Isaiah 28:3
The crown of pride, the drunkards of Ephraim, shall be trodden under feet:
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Isaiah 28:3 - Isaiah 28:5

The reference is probably to Samaria as a chief city of Israel. The image is suggested by the situation of Samaria, high on a hill-side, crowning the valley, and by the rich vegetation and bright flowers which makes it even now one of the few lovely scenes in Palestine; and by the luxurious riot and sensual excess that were always characteristic of the northern kingdom.

The destruction of Samaria and of the kingdom, then, is here prophesied-the garland will fade, the hail will batter all its drooping flowerets, and it shall be trodden under foot. Look at that withered wreath that gleamed yesterday on some fair head, to-day flung into the ashpit or kicked about the street. That is a modern rendering of the prophet’s imagery. But the reference goes further than merely to the city: the whole state of the nation is expressed by the symbol, as doomed to quick decay, fading in itself, and further smitten down by divine judgments.

There is a contrasted picture, that of ‘the residue of the people’ to whom there is an amaranthine crown, a festal diadem glorious and beautiful, which can never fade, even God Himself. To them who love Him He is an ornament, and His presence is the consecration of the true joyful feast. They who are crowned by Him are crowned, not for idle revelry, but for strenuous toil {‘sit in judgment’} and for brave purpose {‘turn the battle to the gate,’} and their coronation day is ever the day when earthly garlands are withered, whether it be the crises and convulsions of nations and institutions, or times of personal trial, or ‘in the hour of death or in the day of judgment.’

Expanding then these thoughts, we have-

I. All godless joys are but fading chaplets.

Of course the first application of such words is to purely sensuous delights.

Men who seek to make life a mere revel and banquet.

Nothing is so short-lived as gratification of appetite. It is not merely that each act lasts but for a moment, but also that past gratifications leave no sort of solace to the appetite behind them; whereas past acquirements or deeds of goodness are a perpetual joy as well as the foundation of the present. There is something essentially isolated in each act of sensuous delight. No man can by so willing recall the taste of eaten food, nor slake his thirst by remembrance of former draughts, or cool himself by thinking of ‘frosty Caucasus.’ But each such gratification is done when it is done, and there is an end of its power to gratify.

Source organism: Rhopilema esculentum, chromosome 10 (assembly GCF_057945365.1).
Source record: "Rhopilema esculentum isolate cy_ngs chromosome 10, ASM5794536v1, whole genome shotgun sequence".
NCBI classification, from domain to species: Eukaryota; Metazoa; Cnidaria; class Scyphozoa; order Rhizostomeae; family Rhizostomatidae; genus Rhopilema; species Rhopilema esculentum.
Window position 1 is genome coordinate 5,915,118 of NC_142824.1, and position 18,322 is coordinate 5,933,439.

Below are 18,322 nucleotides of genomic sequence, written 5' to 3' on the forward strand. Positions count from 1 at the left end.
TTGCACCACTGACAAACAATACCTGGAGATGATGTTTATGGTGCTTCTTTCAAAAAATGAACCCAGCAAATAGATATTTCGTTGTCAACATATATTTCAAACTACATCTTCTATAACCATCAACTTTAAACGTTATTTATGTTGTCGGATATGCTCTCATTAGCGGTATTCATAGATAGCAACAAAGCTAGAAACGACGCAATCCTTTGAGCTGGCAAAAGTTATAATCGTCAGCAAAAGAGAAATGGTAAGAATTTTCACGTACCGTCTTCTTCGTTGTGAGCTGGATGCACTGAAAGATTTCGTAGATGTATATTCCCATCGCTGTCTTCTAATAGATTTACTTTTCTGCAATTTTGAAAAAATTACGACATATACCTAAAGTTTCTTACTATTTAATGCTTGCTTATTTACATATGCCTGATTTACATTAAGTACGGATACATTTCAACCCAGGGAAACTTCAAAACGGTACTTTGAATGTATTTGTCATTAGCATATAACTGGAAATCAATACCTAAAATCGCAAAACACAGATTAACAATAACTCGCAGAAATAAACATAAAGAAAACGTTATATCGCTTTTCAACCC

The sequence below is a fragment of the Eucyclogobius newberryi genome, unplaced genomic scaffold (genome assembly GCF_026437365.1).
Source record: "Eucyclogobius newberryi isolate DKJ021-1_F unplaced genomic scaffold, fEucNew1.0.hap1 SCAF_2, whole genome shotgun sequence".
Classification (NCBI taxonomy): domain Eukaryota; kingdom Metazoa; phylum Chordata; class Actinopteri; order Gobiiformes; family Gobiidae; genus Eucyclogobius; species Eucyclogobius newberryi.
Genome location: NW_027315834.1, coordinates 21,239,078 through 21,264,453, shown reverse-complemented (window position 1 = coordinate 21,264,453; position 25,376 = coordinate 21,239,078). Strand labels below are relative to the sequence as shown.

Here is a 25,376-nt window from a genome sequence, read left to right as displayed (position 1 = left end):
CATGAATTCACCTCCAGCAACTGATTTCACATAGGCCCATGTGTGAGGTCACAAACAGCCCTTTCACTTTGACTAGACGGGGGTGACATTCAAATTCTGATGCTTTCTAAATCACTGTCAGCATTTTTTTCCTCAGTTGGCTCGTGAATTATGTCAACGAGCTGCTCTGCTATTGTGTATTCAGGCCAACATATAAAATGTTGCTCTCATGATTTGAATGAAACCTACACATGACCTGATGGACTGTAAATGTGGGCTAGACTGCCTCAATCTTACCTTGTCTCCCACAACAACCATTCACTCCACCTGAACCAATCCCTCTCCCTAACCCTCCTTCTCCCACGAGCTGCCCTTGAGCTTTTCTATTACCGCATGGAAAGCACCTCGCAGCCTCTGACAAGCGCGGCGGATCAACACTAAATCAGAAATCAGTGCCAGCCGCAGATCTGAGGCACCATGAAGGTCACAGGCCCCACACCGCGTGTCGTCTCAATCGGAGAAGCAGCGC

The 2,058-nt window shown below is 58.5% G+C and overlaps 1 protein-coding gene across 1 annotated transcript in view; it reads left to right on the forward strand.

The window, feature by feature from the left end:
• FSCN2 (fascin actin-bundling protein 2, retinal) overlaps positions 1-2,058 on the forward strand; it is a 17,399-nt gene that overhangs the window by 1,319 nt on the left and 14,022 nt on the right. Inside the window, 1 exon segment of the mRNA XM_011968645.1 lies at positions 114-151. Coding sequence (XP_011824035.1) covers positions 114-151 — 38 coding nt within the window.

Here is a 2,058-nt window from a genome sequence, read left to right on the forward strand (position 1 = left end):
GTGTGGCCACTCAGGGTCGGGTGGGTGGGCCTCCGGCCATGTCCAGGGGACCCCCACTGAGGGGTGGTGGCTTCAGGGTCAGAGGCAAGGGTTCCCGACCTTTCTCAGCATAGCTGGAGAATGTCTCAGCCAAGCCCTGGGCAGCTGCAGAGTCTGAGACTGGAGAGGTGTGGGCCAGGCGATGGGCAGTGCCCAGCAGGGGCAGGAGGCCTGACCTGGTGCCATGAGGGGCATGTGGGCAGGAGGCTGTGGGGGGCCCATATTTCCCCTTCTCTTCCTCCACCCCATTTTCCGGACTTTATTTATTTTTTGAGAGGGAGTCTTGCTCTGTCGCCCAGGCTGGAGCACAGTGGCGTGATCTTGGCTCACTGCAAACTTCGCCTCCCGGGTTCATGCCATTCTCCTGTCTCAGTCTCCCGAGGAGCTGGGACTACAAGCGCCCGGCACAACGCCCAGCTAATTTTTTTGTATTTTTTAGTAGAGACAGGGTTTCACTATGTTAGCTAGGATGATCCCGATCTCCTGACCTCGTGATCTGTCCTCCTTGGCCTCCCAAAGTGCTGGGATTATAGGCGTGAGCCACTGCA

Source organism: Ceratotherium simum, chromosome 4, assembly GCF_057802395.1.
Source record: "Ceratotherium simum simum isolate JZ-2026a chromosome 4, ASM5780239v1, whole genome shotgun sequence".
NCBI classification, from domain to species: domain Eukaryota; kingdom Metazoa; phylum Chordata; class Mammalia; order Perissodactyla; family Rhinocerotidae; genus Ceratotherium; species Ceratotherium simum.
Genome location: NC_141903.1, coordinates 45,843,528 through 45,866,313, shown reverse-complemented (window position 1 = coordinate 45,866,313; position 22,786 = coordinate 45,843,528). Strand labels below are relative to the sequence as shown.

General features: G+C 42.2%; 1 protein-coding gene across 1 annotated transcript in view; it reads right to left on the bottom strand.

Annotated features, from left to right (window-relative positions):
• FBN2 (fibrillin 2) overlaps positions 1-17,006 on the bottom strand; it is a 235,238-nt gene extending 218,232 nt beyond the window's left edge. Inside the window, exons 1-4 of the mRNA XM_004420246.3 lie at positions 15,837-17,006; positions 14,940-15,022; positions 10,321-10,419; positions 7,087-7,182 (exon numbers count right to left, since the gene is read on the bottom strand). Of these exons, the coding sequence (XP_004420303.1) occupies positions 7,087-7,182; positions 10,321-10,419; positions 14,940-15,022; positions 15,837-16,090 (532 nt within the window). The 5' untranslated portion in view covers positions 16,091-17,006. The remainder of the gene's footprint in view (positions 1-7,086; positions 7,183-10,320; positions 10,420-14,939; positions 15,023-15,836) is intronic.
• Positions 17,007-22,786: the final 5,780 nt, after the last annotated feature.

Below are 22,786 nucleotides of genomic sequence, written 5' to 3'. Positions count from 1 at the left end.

Further, the power of enjoyment wanes, though the lust for it waxes. Hence each act has less and less power of satisfying.

One sees blase young men of twenty-five. It was a man of under thirty-five who wrote, ‘Man delights not me, no, nor woman neither.’ It was a used-up roue that was represented as saying, ‘Vanity of vanities, all is vanity.’ It was of sensuous ‘pleasures’ that poor Burns wrote,-

‘Like the snowfall in the river,

A moment white,-then melts for ever.’

When a people is given over to such excess, late or soon the fate of Samaria comes upon them. Think of the French Revolution or of the fall of Rome, and learn that the prophet was announcing a law for all nations, in his fiery denunciation, and one which holds good to-day as ever.

But we may generalise more widely. Every godless life is essentially transitory; of course, all life is so in one view. But suppose two men, working side by side at the same occupation, passing through the same circumstances. So far as physical changes go, these men are the same. Both lose much. Both leave behind much. Both cease to be interested in much that was dear to them. Both die at last, and leave it all. Is there any difference? The transitoriness is the same, and the eternal consequences are eternal alike in both; and yet there is a very solemn sense in which the one man’s life has utterly perished, and the other’s abides. Suppose a man, educated to be a first-rate man of business, dies. Which of his trained faculties will he have scope for in that new order of things? Or a student, or a lawyer, or a statesman?